(CNN) - If New York Gov. Eliot Spitzer resigns, Lt. Gov. David Paterson stands to become the first African-American governor of the state and the fourth in U.S. history.
Paterson, 53, is legally blind, and although documentation is scarce, it is widely believed that he would be the nation's first blind governor.
Paterson was first elected to the New York State Senate in 1985, where he represented the 30th District, encompassing Harlem, East Harlem and the Upper West Side.
Related: New York Minority Leader James Tedisco urges Spitzer to make a hasty decision.
WASHINGTON (CNN) - Barack Obama's presidential campaign took some of its most pointed jabs to date at Hillary Clinton's claim of experience, circulating a memo to reporters Tuesday morning from former Clinton State Department official Greg Craig that suggests the New York senator uses "false charges and exaggerated claims to play politics with national security."
"When your entire campaign is based upon a claim of experience, it is important that you have evidence to support that claim," Craig, an Obama supporter, says in the memo. "Hillary Clinton's argument that she has passed 'the Commander- in-Chief test' is simply not supported by her record."
Craig served as director of policy planning at the State Department during former President Bill Clinton's second term.
The sharply worded memo follows similarly charged words from many Obama surrogates in recent days as the Illinois senator's presidential campaign appears to be seeking to alter the perception - shown in Ohio and Texas exit polls - that Clinton is more ready to be Commander-in-Chief.
The memo also references Clinton's now-famous 3 a.m. ad - increasingly viewed as keys to her wins in Texas and Ohio - and says the commercial and her claim to foreign policy credentials "consists of nothing more than making the assertion, repeating it frequently to the voters and hoping that they will believe it."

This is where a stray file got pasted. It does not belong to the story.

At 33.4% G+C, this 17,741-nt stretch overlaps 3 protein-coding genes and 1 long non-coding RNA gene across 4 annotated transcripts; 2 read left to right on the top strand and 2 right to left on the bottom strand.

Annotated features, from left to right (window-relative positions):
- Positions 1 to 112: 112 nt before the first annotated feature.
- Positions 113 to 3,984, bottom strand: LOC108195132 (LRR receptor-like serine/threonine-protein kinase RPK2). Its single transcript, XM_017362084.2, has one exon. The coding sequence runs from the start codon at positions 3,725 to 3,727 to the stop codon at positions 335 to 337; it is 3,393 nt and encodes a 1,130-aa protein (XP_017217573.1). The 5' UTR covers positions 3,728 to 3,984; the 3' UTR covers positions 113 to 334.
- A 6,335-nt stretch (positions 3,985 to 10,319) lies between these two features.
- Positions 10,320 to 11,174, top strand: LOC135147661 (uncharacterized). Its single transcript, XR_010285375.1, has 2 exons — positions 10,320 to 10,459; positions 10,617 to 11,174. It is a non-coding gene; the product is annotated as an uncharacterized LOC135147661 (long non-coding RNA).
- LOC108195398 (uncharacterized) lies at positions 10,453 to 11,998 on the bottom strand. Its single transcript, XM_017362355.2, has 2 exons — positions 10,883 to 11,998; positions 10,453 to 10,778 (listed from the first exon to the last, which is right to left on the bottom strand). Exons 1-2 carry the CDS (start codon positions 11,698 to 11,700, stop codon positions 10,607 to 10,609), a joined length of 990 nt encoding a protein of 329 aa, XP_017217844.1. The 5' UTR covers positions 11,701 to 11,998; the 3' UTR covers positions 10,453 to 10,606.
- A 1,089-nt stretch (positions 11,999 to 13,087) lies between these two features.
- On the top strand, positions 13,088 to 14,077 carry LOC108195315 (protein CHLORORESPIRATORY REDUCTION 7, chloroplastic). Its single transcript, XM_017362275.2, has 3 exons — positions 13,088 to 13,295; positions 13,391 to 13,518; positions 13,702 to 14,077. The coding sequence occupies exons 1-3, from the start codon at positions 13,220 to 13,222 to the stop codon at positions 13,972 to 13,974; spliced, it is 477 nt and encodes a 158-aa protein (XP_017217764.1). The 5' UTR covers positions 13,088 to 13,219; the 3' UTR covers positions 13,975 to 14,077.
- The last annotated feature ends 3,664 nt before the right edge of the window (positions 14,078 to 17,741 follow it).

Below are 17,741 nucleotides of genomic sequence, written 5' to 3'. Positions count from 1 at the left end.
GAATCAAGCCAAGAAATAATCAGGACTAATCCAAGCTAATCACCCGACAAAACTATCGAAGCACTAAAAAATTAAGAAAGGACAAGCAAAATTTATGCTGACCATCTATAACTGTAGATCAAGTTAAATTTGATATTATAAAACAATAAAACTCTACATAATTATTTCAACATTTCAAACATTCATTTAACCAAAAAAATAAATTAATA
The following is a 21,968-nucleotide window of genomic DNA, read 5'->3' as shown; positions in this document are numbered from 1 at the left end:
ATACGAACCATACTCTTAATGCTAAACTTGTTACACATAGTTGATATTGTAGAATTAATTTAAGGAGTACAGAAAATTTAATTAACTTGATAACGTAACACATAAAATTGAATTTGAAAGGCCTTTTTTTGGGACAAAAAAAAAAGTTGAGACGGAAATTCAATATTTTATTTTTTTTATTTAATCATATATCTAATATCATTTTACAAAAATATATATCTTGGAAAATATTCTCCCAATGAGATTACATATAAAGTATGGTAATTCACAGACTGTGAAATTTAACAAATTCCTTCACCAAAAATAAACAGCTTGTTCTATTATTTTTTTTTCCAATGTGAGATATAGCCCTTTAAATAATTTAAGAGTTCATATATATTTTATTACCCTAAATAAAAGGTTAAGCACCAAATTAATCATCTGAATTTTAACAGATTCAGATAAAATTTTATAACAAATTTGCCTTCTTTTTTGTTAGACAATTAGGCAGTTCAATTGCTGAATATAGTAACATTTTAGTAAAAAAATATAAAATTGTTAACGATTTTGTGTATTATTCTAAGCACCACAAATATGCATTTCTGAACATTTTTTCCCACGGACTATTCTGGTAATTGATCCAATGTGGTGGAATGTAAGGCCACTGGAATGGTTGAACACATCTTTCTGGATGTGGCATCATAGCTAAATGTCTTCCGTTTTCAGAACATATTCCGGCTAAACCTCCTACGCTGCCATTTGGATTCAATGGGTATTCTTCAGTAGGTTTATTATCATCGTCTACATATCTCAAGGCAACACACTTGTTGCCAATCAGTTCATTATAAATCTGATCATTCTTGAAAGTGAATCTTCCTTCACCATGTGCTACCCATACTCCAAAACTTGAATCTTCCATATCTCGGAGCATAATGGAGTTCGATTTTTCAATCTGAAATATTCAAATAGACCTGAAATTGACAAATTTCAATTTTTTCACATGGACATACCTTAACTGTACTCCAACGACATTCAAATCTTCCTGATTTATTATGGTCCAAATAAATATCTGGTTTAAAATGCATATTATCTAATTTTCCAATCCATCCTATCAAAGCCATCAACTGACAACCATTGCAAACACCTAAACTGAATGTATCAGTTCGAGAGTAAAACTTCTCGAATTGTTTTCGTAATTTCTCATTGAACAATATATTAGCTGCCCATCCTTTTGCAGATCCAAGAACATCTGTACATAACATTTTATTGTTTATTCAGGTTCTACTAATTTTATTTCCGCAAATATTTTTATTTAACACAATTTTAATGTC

The memo was released ahead of an Obama campaign conference call with Iraq war veteran and Pennsylvania Rep. Patrick Murphy, as well as other Iraq and Afghanistan war veterans.
Reacting to the memo and campaign conference call, Clinton spokesman Phil Singer said, "It’s tough to see how Senator Obama can tout his commitment to the military when he couldn’t be bothered to hold a single policy hearing on Afghanistan. Considering that Senator Obama’s record is just words, it’s no wonder that voters are having doubts about his readiness to be commander-in-chief."
- CNN Ticker Producer Alexander Mooney
(CNN) - It's an idea that's increasingly getting kicked around, especially by one campaign in particular.
But following Clinton's wins in Texas, Ohio, and Rhode Island last week - a trifecta of victories that essentially salvaged her presidential hopes - the New York senator and her surrogates have repeatedly raised the issue themselves; raised it so often, in fact, that Obama made sure to shoot down the idea at a campaign event in Mississippi Monday.
"I want everybody to be absolutely clear," he said. "I'm not running for vice president. I'm running for president of the United States of America."
"This kind of gamesmanship, talking about me as VP but not ready for commander-in-chief, that's exactly the kind of doublespeak, double-talk that Washington is very good at," Obama added.
Obama isn't the only one who thinks Clinton has something up her sleeve when she raises the issue. CNN Senior Political Correspondent Candy Crowley says the Illinois senator's campaign clearly recognizes its rival benefits from the increased speculation of a joint ticket.
"They understand that this is a way for the Clinton campaign to play some politics here," Crowley said. "If you suggest to voters, who might have some question about Barack Obama's experience, but they like his message of hope and change, that they could have both, and that maybe he could get eight years of seasoning, that's the suggestion here."(Watch Candy Crowley's analysis of Dem dream ticket talk)
Obama's comments Monday followed a week in which the prospect of a joint ticket was pushed by Clinton or a member of her campaign on at least four different occasions. Clinton herself raised the issue twice - once with a CBS interviewer on the morning after her March 4 primary wins, and on Friday during a campaign stop in Mississippi.
"I've had people say, 'Well I wish I could vote for both of you,'" she said. "Well, that might be possible some day. But first I need your vote on Tuesday."
(CNN)—Democratic presidential candidate Hillary Clinton began a two day sweep through Pennsylvania Monday.
While in Cranston, the New York senator took a step back from serious campaigning and showed off some her dance moves with a local choir.
After today’s vote in Mississippi, Pennsylvania’s April 22 primary is the next critical Democratic contest with 158 delegates up for grabs.